This week, much of the market focus will remain on the policymakers' responses to the challenges emerging out of the, well, emerging markets. In particular, the response of the Turkish Central bank will be key. This week we also have eight MPC meetings, with the US FOMC on Wednesday standing out. Consensus expects the continuation of the tapering of asset purchases – by another USD10bn, split equally between Treasuries and MBS. Other than that, the announcement should be fairly uneventful. In India GS forecasts an out-of-consensus hike of the repo rate to 8.00% after the central bank published a report on suggested changes to the monetary policy framework. In New Zealand, South Africa, Israel, Mexico, Malaysia and Colombia, consensus expects no change in the monetary policy stance. Among economic data releases, the focus will be on consumer surveys, as well as business surveys (US, Germany and Italy). There are also inflation numbers from the US, Euro Area, Japan and Brazil. Advanced Q4 GDP data prints will come out for the US and the UK. US consumption and production numbers are due at the end of the week.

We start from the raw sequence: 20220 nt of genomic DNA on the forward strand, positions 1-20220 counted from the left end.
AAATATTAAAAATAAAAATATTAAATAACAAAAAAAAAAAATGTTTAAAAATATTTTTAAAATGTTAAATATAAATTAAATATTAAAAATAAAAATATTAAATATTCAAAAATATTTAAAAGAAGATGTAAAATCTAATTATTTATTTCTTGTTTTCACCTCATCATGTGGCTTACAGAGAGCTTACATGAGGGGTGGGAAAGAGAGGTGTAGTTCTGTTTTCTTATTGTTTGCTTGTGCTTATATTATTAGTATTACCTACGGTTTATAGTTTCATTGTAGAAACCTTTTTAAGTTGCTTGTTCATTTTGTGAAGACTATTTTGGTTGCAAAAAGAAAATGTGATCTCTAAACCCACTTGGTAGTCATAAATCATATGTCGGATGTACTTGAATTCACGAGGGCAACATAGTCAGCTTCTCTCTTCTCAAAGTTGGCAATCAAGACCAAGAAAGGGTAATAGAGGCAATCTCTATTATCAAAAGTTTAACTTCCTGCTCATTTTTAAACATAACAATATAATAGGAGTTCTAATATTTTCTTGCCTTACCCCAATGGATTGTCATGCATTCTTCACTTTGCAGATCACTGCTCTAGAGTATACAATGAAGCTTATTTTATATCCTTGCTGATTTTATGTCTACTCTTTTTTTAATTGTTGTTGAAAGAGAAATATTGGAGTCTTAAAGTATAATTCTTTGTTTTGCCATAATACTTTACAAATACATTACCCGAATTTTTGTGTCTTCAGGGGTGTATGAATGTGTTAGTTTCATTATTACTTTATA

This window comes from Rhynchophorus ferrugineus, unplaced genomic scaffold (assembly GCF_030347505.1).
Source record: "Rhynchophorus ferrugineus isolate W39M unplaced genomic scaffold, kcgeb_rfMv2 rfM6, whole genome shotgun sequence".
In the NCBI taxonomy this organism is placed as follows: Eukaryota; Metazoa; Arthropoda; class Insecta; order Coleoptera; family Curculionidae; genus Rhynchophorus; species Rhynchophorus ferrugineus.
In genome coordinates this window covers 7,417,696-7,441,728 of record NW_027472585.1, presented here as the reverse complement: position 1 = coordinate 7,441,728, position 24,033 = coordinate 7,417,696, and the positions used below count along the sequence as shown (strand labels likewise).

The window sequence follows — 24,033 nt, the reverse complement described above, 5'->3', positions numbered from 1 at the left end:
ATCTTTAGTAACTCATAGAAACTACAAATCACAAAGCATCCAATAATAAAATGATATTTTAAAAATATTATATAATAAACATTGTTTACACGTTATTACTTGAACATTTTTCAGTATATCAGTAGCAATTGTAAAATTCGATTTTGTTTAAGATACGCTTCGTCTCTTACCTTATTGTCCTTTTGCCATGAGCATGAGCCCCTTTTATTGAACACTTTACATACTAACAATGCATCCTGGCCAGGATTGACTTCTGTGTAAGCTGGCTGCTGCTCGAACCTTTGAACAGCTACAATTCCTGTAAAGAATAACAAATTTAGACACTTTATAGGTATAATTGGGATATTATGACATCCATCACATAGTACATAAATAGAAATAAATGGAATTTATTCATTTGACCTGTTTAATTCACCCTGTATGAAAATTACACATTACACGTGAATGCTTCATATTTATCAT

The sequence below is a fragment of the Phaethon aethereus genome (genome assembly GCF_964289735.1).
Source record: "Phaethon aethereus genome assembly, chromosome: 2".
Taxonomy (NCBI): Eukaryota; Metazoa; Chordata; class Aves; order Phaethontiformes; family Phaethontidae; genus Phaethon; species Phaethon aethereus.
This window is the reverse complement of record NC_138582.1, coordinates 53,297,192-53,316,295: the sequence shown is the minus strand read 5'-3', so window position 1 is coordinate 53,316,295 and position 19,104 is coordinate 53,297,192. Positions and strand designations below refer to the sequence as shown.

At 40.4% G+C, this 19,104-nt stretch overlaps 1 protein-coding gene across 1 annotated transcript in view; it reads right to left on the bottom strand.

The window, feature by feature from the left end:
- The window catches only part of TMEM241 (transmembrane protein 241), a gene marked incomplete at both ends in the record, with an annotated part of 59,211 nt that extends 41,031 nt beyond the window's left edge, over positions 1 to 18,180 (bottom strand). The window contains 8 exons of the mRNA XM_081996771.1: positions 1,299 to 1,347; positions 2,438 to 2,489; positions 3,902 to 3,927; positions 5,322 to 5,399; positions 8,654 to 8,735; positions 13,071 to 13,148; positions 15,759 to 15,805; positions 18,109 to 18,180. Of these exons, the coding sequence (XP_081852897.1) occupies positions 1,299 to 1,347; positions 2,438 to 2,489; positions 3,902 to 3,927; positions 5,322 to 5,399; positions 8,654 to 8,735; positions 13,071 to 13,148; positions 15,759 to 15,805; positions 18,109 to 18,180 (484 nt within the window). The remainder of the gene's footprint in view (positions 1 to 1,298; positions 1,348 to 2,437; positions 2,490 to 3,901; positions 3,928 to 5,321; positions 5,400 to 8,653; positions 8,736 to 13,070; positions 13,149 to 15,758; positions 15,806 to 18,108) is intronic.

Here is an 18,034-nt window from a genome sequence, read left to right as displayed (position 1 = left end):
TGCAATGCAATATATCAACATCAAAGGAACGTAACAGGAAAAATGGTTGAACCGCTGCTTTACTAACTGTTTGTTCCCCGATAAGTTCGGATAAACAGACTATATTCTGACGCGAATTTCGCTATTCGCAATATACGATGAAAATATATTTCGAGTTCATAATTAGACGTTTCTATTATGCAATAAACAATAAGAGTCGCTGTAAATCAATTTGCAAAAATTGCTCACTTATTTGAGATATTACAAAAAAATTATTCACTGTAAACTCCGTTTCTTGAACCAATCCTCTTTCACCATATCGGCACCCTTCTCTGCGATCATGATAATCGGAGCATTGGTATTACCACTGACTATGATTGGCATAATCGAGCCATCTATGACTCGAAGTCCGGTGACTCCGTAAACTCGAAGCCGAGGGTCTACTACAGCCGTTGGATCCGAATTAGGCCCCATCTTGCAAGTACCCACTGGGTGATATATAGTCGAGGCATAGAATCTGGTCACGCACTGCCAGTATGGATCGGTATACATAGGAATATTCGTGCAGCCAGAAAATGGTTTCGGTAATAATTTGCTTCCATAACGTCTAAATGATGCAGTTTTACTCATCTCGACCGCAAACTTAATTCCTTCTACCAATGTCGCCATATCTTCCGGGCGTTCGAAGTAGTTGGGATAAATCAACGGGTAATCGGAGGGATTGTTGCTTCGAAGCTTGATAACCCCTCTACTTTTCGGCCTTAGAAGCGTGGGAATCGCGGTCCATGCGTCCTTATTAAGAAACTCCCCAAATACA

As if the fact that the Privacy and Civil Liberties Oversight Board found the NSA's bulk telephone collection "has shown minimal value in safeguarding the nation from terrorism," the 238-page report concluded it was illegal in several ways and violates privacy. Coincidentally, on the day of the release of the 9/11 Commission-prompted report, Edward Snowden (in an online chat - below) stated, "It's not good for our country, it's not good for the world, and I wasn't going to stand by and watch it happen, no matter how much it cost me." Indeed, one wonders if this would have ever come to light; but now following these findings that the program is not authorized by the Patriot Act the panel may give ammunition to critics in Congress and fuel legal challenges presenting a problem for President Obama who said last week (instead of waiting for the report) that he would allow the program to continue.